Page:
May 2, 2020
Clear Roads, Green Lights, Can't Lose: Our Origin Story
This our origin story: how we decided to build a technology that could give back time to everyone, how we put it on a major city roadway and reduced travel times, how we showed that we could give people up to two and a half days back each year.

Solving a critical traffic problem

Traffic can be immensely frustrating, whether it’s how long it takes to drive to and from work every day; or getting delayed by a sudden traffic jam on the way to meeting up with friends; or hitting red light after red light after red light on an empty road. You lose a lot of your time to traffic — about 10 days each year. That’s 10 days each year you could’ve been out enjoying life. But instead, you’re sitting in a car, on a road, just waiting for the journey to be over.

In 2017 alone, traffic congestion cost the US economy $305bn and the global economy over $1tn. It is a problem which impacts everyone across world — limiting economic opportunities, damaging the environment, causing individual frustration and unhappiness — and it is only going to get worse. Smart signals can alleviate the problem, reducing travel times by up to 25% and reducing vehicle emissions by up to 22%.

Traffic signals and timing plans

Traffic signals are the biggest lever by which a city can manage and control the flow of vehicles: they help manage vehicle volumes, regulate speeds, and prevent accidents. All of this is done by changing the timings of signals (i.e. how the green lights are sequenced, how long they run for).

In a given road network, for a given traffic pattern, there is an optimal signal timing. As traffic patterns change, the signal timings should change with them. How these timings change during the course of the day and week are determined by a signal timing plan.

Traffic signal timing — a difficult and costly problem to solve

Getting traffic signal timing plans correct is an incredibly complex problem which involves balancing multiple competing objectives including:
  • Network efficiency (i.e. how to get people from A to B quicker)
  • Road-user experience (i.e. how to reduce the number of road-user complaints)
  • Road-user safety (i.e. how to avoid collisions at intersections)
Whilst trying to do it for large numbers of intersections, whilst traffic patterns constantly change, using limited tools and only partial datasets. It  is like shooting multiple moving targets, while wearing a blindfold, with a gun that only shoots blanks.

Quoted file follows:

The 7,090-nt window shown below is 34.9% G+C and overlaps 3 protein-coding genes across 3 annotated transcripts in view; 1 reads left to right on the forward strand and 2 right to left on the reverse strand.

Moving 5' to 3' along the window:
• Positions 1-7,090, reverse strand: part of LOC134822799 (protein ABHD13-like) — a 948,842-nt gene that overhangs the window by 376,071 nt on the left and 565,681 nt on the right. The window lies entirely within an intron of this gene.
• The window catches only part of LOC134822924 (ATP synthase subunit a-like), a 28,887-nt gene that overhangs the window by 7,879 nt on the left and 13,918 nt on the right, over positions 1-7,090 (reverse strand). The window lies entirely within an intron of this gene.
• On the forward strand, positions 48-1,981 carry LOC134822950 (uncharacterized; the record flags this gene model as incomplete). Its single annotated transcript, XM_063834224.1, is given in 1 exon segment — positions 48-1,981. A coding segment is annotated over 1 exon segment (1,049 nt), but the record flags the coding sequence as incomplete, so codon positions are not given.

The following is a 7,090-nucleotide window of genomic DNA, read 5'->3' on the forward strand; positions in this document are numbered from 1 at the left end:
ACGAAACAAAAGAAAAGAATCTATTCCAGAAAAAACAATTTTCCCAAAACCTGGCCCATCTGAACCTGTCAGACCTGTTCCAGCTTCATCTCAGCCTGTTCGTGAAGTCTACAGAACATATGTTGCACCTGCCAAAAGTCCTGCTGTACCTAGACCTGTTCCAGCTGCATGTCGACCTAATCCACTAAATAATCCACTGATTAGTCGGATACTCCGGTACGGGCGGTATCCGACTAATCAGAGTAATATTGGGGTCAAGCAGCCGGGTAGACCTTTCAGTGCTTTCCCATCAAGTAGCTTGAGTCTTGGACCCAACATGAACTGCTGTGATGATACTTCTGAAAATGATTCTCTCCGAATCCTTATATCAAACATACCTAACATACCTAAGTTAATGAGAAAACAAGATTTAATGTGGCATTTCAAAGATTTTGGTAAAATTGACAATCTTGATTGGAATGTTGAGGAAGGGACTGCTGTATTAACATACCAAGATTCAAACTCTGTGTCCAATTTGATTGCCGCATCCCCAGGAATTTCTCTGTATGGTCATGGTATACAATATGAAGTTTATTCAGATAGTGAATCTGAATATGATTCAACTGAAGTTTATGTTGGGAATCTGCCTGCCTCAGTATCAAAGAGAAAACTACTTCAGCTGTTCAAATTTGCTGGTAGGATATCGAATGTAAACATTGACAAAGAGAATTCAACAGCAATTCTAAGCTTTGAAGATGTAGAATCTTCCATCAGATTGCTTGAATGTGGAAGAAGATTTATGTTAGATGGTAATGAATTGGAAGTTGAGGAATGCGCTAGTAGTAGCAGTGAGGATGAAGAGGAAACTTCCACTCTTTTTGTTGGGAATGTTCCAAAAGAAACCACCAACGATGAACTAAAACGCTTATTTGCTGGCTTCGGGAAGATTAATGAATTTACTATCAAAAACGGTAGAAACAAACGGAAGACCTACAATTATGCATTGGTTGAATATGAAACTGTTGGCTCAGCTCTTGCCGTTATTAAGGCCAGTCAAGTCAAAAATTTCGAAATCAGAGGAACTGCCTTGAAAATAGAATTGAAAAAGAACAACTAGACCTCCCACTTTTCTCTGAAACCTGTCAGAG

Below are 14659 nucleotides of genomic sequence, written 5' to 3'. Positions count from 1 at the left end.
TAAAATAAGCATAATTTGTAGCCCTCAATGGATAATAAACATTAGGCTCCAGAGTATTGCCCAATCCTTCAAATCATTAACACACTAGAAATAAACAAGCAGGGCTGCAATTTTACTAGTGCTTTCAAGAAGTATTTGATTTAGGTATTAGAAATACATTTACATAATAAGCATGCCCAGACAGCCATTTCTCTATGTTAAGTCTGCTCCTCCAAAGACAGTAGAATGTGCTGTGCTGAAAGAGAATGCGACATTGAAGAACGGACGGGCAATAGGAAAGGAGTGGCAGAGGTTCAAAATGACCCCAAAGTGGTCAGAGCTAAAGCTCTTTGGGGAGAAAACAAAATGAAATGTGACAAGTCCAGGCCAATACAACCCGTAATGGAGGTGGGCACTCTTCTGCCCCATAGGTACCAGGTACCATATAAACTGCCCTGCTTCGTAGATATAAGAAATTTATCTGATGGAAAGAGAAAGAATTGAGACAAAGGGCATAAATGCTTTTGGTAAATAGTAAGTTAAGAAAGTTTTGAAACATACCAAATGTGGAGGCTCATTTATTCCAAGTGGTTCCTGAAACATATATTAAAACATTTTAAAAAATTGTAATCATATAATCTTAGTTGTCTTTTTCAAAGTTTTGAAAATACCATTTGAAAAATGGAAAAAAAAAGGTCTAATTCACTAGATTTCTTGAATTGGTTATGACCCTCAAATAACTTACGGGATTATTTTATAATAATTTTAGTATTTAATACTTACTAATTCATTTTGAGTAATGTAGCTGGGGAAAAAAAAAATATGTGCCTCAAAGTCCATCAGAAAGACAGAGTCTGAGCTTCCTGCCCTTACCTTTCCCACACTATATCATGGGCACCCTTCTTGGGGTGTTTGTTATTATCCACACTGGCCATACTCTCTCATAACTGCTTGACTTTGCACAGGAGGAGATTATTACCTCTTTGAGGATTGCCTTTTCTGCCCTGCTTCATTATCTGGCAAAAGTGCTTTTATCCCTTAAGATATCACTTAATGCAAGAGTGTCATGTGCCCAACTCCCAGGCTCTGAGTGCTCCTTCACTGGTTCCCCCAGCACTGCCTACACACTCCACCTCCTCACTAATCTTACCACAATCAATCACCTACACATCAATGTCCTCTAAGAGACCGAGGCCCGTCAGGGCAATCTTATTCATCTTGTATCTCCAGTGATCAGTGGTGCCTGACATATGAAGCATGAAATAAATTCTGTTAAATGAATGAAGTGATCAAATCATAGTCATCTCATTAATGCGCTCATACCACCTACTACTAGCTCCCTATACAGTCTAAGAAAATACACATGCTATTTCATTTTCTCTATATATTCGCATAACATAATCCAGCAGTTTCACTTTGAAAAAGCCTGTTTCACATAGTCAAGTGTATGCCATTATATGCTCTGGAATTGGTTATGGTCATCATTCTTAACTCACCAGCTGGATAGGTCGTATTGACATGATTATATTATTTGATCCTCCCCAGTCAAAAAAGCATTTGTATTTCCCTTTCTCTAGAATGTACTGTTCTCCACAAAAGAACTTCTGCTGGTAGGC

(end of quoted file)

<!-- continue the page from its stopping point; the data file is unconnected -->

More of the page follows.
And then this has to be done cost-and-time efficiently. Today, the best way to do it is manually which can take up to 70 hours per intersection and requires a small army of people including Traffic Signal Engineers, Traffic Signal Technicians, and Signal Timing Consultants .
It often costs thousands of dollars and weeks, if not months, to update timing plans for even a small road network. Even then, there isn’t any guarantee that the signal timing plans are as good as they could be. Given the time and financial cost to conduct, signal timing plans can rarely be updated more frequently than every 3 to 5 years. Yes, you read that correctly, every 3 to 5 years. Think about how much the world has changed in the last 5 years. You could’ve gotten married, had kids, and those kids could already have finished pre-school. In that time, we could’ve upgraded our iPhones four times and we’ve even sent software updates to cars that enable them to drive themselves. And yet there’s a good chance that in that time, nobody has updated your traffic signals. As traffic increases and the number of qualified traffic engineers in the US declines, you’re only going to be waiting longer.

The impact of intelligent transportation systems

Solving this problem could make the world look very different. According to the Federal Highways Administration (FHWA), with better signal timing we’d see reductions in travel time up to 25% and reductions in vehicle emissions up to 22%. That means two and a half days each year that you get back to spend however you want. That means cutting down carbon emissions for the whole of the US by 5%! It’s a world where roads are clearer, the air is cleaner and people are much much happier — and smart signals can get us there.

How smart are “smart signals” today?

At Flow Labs, when we talk about using AI to update traffic signal timings, the most common question we hear is “Don’t they already do that automatically like in ‘The Italian Job’?”. Our answer is (1) that was a terrible reboot of a British classic and (2) no, the vast majority of signals are retimed manually.
The second most common question we get asked is “Why don’t you just make them smart by putting lots of sensors at the intersection and letting the hardware retime the lights automatically?”. The short answer is that it’s being done already, and it doesn’t work that well. These real-time systems are commonly known as Adaptive Traffic Control Systems (ATCS) — they are what people first think of when they hear the term “smart signals”. Despite the technology being available for over 30 years, of the 350,000+ intersections in the US today, ATCSs have been installed at less than 3% of them.
With up to $230k per intersection deployment costs and additional overhead to maintain, ATCSs are an expensive investment for the average transport agency. Where agencies do buy them, they’re applicable to less than 20% of signals. They struggle in city grid networks, multi-modal environments, and highly congested conditions — basically everywhere that really matters. Even once installed, performance studies of ATCS have shown mixed results and in practice, many of the systems that are installed are subsequently switched off because of erratic, unpredictable behavior or poor performance.
“It’s been an all or nothing thing, you can’t turn the switch on and go adaptive, find out that it doesn’t work and go back to your traditional actuated, normal-time-of-day operation. You put yourself out on a limb.”